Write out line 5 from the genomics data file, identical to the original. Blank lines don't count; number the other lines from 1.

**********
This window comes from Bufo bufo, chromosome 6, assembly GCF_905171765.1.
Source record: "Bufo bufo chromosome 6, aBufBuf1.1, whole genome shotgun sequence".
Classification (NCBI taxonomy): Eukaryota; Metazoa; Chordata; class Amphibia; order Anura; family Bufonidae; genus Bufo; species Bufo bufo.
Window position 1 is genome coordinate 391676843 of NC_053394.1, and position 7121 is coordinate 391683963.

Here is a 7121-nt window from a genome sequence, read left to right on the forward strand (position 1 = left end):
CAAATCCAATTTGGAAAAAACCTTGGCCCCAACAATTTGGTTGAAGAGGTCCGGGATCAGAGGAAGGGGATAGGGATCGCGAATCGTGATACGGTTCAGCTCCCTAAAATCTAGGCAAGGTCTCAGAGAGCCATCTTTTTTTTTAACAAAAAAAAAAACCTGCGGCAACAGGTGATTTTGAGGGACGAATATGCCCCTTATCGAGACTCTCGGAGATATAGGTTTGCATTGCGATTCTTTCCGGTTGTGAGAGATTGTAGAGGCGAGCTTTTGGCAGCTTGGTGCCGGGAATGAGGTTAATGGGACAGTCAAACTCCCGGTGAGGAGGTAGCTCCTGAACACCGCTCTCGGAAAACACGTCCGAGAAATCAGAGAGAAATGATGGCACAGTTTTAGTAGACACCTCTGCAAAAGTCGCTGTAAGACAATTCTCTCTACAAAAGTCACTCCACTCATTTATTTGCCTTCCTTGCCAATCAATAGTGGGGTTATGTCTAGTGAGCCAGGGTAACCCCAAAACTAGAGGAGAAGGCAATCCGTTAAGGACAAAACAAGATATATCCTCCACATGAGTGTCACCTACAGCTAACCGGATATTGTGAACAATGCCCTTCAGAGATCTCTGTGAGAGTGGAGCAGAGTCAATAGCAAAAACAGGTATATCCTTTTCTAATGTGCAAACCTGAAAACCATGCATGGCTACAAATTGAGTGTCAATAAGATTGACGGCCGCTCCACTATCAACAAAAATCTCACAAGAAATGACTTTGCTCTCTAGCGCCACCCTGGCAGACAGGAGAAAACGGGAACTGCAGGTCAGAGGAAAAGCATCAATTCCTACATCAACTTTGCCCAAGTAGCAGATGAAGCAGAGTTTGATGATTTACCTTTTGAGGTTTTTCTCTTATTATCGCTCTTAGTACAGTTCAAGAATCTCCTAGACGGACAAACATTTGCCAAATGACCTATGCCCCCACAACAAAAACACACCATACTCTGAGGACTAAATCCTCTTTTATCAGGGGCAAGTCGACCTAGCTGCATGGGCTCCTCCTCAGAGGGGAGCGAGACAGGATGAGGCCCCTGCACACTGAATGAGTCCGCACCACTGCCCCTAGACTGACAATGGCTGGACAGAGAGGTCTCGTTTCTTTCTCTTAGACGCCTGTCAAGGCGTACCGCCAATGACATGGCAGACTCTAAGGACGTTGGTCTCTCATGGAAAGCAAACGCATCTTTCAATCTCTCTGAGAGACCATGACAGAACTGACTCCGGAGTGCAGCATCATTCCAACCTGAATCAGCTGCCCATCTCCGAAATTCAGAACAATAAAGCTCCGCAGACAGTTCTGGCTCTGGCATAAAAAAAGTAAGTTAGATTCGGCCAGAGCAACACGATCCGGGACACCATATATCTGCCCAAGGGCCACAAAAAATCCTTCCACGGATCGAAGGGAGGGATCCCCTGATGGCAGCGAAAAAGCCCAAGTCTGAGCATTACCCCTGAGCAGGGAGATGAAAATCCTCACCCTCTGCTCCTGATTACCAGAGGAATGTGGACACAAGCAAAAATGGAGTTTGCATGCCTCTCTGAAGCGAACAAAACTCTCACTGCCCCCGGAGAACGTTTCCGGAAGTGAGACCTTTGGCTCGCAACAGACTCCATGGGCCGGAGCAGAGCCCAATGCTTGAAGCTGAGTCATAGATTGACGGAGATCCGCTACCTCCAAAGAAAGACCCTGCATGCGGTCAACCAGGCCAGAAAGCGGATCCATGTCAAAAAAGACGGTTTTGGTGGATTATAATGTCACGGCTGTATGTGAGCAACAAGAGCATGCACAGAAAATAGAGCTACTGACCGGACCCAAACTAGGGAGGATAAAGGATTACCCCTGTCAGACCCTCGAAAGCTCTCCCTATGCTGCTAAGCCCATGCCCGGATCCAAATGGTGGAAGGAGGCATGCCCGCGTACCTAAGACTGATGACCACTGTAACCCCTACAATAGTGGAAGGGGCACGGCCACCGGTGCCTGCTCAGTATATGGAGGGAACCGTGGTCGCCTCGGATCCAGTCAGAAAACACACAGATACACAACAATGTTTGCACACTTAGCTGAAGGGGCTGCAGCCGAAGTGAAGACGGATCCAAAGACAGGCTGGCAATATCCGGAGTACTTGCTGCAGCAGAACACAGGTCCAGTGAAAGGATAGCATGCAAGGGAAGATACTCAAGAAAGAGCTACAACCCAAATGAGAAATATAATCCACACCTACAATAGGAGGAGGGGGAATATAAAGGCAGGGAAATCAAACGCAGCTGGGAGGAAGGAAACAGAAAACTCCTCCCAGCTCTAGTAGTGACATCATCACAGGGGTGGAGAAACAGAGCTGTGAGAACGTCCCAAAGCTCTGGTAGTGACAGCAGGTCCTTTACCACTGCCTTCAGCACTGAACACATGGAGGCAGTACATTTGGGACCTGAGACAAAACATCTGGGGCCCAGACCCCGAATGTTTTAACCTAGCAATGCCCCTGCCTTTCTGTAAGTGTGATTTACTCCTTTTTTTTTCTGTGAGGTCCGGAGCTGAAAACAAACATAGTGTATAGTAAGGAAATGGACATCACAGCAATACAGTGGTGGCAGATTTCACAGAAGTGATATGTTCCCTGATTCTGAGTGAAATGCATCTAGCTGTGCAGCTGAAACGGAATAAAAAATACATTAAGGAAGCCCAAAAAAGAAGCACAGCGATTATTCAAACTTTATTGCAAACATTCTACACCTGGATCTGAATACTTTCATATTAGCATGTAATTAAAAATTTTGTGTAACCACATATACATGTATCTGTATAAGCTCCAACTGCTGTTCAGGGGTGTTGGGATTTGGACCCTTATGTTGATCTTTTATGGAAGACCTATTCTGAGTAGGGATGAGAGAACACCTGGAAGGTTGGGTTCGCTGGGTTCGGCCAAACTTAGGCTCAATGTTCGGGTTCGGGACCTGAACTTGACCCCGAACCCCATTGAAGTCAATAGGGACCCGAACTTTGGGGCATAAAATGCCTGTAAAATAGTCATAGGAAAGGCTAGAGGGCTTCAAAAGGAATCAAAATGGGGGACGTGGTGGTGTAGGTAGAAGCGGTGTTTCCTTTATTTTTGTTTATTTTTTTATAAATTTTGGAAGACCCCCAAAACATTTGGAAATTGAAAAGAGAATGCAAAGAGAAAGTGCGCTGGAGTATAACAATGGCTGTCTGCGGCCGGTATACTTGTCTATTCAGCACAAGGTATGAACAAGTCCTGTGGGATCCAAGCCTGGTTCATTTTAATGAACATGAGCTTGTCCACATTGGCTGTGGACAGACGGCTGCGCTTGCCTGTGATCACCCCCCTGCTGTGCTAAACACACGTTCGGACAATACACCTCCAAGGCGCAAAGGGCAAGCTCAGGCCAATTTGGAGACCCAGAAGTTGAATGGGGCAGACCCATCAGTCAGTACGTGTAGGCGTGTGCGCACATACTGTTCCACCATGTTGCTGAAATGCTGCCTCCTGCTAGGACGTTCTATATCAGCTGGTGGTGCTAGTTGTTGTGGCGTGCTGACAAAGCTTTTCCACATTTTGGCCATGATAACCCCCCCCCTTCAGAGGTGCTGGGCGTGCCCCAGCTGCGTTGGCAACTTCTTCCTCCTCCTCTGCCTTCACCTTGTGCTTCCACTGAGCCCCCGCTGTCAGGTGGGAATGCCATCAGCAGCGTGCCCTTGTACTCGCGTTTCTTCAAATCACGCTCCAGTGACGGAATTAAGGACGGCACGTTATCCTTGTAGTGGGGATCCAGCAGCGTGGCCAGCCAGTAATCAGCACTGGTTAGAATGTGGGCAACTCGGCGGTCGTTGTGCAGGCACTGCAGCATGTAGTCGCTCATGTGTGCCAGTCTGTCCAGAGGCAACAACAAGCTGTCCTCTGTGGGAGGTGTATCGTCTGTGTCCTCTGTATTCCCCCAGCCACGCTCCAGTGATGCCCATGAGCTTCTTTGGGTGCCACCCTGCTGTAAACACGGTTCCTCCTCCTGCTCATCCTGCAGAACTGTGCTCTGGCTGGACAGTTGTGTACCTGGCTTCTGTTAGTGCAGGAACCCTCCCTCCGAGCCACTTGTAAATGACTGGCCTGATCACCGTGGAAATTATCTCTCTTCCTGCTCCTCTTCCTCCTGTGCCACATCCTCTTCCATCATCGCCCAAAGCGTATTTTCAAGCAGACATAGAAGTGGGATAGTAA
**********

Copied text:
Here is a 7121-nt window from a genome sequence, read left to right on the forward strand (position 1 = left end):